This evening I found my self reading the AR7200BX manual and came across some info that I thought you would find valuable so here are some quotes from the manual:
The AR7200BX is perfect for mini (up to 450 class) helicopters. Using an optional DSMX remote receiver adds necessary path diversity for even the largest electric, glow, gas and turbine-powered helicopters.The AR7200BX is compatible with all Spektrum and JR® aircraft radios that support DSM2™ and DSMX technology.
Important: When using the AR7200BX with larger helicopters (500-size and larger): It is necessary that you connect a DSMX remote receiver (not included) to the AR7200BX before binding.
The DSMX remote receiver is often called a "satellite receiver" and reason for wanting one on a bigger heli is to improve signal diversity by introducing more antennas to prevent a black out due to a bigger heli having more "blind spots" so-to-speak.
There's a DX6i package that comes with a satellite receiver and rechargeable batteries. It costs bout $209. But that's a better price than buying these items separately.
Type: DSM receiver and BeastX flybarless technology
Channels: 7 (8 channels are available, however, Channel 5 is only used as an internal gain channel for the tail gyro).
Modulation: DSM2, DSMX
Main Receiver Dimensions: 36mm x 28mm x 13 mm/1.42 in x 1.1 in x .51 in (Length x Width x Height)
Main Receiver Weight: 0.66 oz (18.6 g)
Voltage Range: 3.5 to 8.5V
Frame Rate: 11ms
Compatibility: All DSM2 and DSMX aircraft transmitters and module systems
So why is Resolution and Frame Rate important? Because you'd want a transmitter that matches well with the AR7200BX. Although my DX6i is working just fine with the AR7200BX, I currently do not know what the DX6i specs are for frame rate and resolution. The DX7s is speced at 11ms and 22ms frame rates and up to 2048 resolution.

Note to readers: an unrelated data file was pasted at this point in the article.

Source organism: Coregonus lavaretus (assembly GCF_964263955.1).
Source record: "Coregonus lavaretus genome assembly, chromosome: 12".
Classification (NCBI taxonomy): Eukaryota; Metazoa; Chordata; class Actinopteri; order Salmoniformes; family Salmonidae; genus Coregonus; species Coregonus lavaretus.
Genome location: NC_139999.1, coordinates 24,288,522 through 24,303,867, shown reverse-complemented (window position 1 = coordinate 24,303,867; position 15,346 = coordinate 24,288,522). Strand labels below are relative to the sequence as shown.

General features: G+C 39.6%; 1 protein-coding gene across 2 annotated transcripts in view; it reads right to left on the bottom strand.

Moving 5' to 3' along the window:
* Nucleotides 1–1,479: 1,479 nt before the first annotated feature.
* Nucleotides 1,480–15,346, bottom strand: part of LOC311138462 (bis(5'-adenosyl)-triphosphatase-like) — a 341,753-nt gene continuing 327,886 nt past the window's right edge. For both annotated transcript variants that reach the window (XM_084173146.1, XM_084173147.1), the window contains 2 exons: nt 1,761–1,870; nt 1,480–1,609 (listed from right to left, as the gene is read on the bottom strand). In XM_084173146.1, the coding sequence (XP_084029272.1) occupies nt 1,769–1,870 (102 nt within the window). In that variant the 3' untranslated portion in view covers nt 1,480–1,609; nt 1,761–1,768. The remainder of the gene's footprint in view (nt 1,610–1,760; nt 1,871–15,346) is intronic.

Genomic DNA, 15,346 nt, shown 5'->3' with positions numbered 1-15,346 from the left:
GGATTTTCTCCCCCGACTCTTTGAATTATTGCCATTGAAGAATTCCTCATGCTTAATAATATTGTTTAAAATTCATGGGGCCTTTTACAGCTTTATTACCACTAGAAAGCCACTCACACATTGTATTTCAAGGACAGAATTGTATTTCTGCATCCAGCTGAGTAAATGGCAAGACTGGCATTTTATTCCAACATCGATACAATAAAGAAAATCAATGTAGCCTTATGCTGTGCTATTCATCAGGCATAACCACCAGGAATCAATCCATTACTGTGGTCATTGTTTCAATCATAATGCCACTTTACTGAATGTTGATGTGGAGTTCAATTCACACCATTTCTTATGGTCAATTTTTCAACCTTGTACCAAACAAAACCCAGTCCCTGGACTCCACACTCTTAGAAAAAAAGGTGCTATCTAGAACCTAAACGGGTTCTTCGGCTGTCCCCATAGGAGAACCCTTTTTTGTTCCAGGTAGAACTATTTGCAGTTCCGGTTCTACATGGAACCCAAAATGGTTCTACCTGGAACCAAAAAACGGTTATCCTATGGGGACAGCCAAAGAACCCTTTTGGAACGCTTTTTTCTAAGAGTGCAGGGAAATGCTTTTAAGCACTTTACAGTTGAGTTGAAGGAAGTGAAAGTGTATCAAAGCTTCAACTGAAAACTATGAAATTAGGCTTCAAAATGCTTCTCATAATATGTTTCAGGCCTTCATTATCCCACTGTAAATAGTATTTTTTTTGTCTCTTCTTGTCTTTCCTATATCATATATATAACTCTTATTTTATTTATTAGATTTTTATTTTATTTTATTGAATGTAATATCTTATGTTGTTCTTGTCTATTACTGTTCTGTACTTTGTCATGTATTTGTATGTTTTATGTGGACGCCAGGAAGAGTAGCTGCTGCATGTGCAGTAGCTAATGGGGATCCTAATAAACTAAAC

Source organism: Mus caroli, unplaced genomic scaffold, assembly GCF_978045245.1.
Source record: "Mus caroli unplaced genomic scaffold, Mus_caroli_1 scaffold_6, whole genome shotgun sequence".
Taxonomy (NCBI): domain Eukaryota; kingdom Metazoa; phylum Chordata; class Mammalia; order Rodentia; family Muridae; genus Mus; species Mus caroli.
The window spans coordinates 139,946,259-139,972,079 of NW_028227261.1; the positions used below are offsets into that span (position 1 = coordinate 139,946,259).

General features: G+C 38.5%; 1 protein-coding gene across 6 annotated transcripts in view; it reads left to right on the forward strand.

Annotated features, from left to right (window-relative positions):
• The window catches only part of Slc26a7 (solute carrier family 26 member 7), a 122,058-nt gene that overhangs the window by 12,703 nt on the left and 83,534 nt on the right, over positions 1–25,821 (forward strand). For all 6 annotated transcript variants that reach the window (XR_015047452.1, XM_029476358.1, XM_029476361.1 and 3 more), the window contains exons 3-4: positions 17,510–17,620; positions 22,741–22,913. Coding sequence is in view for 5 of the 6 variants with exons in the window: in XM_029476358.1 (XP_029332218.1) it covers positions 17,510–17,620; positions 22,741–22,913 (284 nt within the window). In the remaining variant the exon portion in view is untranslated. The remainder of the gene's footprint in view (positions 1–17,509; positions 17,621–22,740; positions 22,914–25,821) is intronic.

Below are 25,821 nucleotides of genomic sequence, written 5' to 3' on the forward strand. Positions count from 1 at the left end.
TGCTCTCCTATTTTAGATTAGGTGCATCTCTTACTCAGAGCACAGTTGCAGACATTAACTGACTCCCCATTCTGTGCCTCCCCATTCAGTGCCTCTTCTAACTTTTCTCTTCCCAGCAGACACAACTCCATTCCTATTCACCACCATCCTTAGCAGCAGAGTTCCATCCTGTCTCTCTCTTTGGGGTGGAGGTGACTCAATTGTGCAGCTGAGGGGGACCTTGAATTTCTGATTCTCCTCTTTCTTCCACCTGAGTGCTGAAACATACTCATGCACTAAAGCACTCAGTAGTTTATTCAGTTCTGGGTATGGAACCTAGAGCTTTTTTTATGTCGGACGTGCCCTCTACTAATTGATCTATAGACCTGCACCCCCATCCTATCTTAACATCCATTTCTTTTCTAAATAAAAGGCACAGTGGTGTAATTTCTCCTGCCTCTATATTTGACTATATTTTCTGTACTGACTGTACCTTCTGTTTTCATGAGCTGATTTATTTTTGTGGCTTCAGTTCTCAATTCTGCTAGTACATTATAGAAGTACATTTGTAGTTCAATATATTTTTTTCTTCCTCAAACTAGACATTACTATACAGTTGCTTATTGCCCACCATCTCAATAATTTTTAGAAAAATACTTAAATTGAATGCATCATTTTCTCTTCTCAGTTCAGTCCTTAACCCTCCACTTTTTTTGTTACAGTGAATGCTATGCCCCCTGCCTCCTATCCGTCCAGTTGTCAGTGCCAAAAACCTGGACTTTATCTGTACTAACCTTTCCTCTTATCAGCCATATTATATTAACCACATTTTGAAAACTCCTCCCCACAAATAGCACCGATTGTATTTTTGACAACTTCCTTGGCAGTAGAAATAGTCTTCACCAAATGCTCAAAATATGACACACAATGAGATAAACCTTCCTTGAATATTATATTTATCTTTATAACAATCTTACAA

The explanation of resolution gets more interesting...
Source (see post #2): https://www.rcgroups.com/forums/show....php?t=1704299
A transmitter tells the receiver where to instruct the servos to go. On a 1024 system, there are 1024 positions available. The receiver converts that number for each channel into a proportional pulse for each servo.
The '1024' number has to accommodate full stick movement, full trims and full throws. You only use all 1024 positions when everything is at an extreme. In other words, you normally use much less than 1024 steps on a 1024 radio.
The amount of servo rotation for each change in position is constant; ie each step is a fixed size. However, the amount of rotation on a 1024 radio will be double that of a 2048 radio. In other words, both may move the servo through 180 degrees but the 2048 system has finer control.
One Tx trim click is about 4 of 1024 steps but this can be adjusted on more expensive radios.
The DX7 and DX8 can have 150% travel each way. This setting gives you the potential for 1024 steps. At the default 100% settings you only get 2/3 throw (100 out of 150% max) from say position 170 to 853 with 511 the center position. So in normal use at default settings you only use about 683 steps of servo resolution with a 1024 radio.
The DX6i only has 125% Travel Adjust each way. So the servos can be made to move between positions 85 to 938. The DX6i cannot make the receiver generate pulses corresponding to positions 0-84 and 939-1023.
The numbers I've used may not be exact but hopefully help explain how the settings work and interract.
I swear on the 4F200 with the Futaba S3154 cyclic servos, after I installed the AR7200BX, I was able to get more travel on the servos. This is comparing to when the Walkera 2601 TX was used with the S3154 servos. So I am guessing the DX6i has higher resolution than the 2601?
Still learning... I am.